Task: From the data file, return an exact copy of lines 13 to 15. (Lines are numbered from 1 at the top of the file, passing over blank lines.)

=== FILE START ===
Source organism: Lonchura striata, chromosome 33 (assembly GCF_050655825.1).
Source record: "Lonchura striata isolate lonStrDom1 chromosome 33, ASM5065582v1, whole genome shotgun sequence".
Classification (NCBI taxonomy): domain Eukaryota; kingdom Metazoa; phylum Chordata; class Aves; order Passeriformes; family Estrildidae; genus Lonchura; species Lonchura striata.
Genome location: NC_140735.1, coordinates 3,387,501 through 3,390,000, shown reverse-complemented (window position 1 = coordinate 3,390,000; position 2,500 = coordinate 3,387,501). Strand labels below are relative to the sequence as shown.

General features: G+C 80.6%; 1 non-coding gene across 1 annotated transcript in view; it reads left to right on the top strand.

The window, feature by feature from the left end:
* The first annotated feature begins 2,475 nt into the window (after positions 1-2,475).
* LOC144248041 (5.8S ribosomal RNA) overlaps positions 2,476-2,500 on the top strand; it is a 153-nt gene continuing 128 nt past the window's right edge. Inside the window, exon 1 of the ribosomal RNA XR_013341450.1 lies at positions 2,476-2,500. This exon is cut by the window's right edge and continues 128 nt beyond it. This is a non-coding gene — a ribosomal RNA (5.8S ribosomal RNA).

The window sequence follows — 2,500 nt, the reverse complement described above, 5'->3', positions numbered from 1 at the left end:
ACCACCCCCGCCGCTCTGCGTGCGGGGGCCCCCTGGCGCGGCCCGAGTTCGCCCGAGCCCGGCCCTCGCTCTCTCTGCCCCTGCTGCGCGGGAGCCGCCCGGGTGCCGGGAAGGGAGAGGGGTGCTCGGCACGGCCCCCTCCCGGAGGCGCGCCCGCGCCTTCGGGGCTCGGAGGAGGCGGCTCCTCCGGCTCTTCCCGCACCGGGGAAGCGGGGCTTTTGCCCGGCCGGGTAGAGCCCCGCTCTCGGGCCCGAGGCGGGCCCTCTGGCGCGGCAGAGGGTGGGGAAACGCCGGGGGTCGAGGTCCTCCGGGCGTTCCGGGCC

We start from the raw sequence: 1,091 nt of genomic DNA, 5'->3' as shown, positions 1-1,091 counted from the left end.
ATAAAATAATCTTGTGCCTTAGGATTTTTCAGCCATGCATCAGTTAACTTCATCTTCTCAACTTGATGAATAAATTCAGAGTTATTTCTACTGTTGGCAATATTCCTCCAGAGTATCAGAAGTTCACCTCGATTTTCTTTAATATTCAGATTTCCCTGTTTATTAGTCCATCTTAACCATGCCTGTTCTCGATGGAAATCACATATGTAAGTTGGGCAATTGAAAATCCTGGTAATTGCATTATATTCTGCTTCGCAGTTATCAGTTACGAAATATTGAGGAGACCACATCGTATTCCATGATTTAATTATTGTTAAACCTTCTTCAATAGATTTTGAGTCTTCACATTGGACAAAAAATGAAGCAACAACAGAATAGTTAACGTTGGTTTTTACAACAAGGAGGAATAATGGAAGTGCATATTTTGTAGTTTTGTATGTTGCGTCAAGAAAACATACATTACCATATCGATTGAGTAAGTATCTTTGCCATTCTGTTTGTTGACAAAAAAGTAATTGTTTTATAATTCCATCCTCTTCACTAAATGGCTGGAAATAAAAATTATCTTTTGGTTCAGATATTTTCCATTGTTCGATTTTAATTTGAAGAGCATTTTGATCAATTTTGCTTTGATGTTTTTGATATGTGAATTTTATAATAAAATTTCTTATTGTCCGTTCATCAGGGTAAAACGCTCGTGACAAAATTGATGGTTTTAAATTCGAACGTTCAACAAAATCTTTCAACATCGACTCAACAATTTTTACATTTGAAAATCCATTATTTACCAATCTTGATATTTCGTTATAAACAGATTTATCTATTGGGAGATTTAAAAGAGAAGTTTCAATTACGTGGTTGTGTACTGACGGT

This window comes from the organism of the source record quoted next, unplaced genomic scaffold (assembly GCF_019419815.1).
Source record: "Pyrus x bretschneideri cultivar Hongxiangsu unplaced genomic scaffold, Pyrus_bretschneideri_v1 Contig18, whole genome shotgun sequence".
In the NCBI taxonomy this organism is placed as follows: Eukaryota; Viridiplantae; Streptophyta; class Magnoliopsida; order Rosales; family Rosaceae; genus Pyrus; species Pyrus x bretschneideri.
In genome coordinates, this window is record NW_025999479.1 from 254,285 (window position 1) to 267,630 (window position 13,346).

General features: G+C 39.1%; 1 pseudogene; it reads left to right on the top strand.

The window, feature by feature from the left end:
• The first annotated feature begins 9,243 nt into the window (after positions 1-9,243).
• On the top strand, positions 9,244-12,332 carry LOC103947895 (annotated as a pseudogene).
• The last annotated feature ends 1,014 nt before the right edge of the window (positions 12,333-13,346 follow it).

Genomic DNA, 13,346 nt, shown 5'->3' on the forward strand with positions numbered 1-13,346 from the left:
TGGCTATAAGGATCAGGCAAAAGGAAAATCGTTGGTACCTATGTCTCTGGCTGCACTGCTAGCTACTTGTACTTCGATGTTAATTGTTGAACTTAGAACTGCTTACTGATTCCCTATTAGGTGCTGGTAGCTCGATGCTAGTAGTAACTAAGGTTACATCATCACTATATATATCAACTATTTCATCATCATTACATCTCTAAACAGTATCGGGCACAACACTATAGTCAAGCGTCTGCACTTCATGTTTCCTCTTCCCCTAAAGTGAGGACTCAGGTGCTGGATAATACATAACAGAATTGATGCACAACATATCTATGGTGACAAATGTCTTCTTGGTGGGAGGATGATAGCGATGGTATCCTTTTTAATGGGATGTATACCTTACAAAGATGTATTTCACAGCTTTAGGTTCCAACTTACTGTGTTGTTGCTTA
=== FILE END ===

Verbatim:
This window comes from the organism of the source record quoted next, unplaced genomic scaffold (assembly GCF_019419815.1).
Source record: "Pyrus x bretschneideri cultivar Hongxiangsu unplaced genomic scaffold, Pyrus_bretschneideri_v1 Contig18, whole genome shotgun sequence".
In the NCBI taxonomy this organism is placed as follows: Eukaryota; Viridiplantae; Streptophyta; class Magnoliopsida; order Rosales; family Rosaceae; genus Pyrus; species Pyrus x bretschneideri.